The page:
A letter in the mailbox. Block handwriting, all caps and slight slant. A postage stamp with the face of Eleanor Roosevelt. An envelope swelling with pages and drops of rain.
You slip it in your jacket pocket to keep the drizzle from further dampening the words but take your time walking the steps, matching each footfall to the thump of your heart. Dusk has fallen, free from the burden of the day and growing shadows on your walls. Joni Mitchell is singing through your stereo, her pipe organ voice preaching of life’s cycle around a carnival ride, the train of age that roams without brakes. You keep the lights off, lighting candles and placing them in clusters through the living room, categorized by scent- citrus freshly squeezed atop the coffee table, floral rose and lavender floating across the cherry wood bookshelf, sans books since you moved volumes to a chest in your bedroom.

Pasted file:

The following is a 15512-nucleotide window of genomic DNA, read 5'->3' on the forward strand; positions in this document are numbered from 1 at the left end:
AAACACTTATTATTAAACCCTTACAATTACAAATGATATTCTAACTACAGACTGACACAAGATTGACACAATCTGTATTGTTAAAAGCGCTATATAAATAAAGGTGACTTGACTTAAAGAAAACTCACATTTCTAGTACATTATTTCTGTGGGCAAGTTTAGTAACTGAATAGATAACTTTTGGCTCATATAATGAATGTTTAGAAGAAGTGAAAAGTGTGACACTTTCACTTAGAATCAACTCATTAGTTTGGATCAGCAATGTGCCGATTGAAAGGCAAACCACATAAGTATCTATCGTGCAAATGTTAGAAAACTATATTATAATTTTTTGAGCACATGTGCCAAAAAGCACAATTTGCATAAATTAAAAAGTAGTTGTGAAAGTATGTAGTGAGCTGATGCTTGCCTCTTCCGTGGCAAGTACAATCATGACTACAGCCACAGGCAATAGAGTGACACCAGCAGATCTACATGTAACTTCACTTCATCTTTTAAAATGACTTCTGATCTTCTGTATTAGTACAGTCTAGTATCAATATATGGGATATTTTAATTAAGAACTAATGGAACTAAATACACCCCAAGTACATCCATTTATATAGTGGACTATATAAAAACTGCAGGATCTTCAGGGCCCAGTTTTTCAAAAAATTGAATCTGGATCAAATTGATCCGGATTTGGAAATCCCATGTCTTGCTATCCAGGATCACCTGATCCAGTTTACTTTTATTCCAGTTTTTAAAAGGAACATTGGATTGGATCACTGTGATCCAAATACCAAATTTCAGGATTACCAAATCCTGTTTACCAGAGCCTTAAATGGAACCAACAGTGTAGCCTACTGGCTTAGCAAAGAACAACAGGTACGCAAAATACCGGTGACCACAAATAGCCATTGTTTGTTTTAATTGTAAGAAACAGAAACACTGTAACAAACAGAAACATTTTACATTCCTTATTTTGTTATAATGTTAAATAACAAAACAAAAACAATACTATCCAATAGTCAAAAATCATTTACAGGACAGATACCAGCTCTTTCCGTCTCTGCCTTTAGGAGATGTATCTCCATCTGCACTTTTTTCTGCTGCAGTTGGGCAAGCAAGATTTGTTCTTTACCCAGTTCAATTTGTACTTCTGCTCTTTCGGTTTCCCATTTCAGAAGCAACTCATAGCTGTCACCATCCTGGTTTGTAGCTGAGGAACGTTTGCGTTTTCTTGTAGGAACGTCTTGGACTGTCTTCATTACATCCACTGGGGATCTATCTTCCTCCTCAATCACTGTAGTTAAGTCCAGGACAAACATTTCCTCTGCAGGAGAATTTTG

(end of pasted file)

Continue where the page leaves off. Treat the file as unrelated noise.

Your jacket hangs across the couch, exhausted from keeping your manila treasure safe. You brush it as you move into the cushions and unfold yourself into the leather, sliding out the envelope that’s been waiting patiently. Joni is now launching into “Court and Spark,” spurring your fingers to slide open the mystery in your hand.
Lined white pages stained with black ink focus before your face, and with a twitch of your lips, triggered by the name you know is etched at the bottom of the last page, you wade into the salutation, each line covering more of your skin, until you are immersed in its waters.
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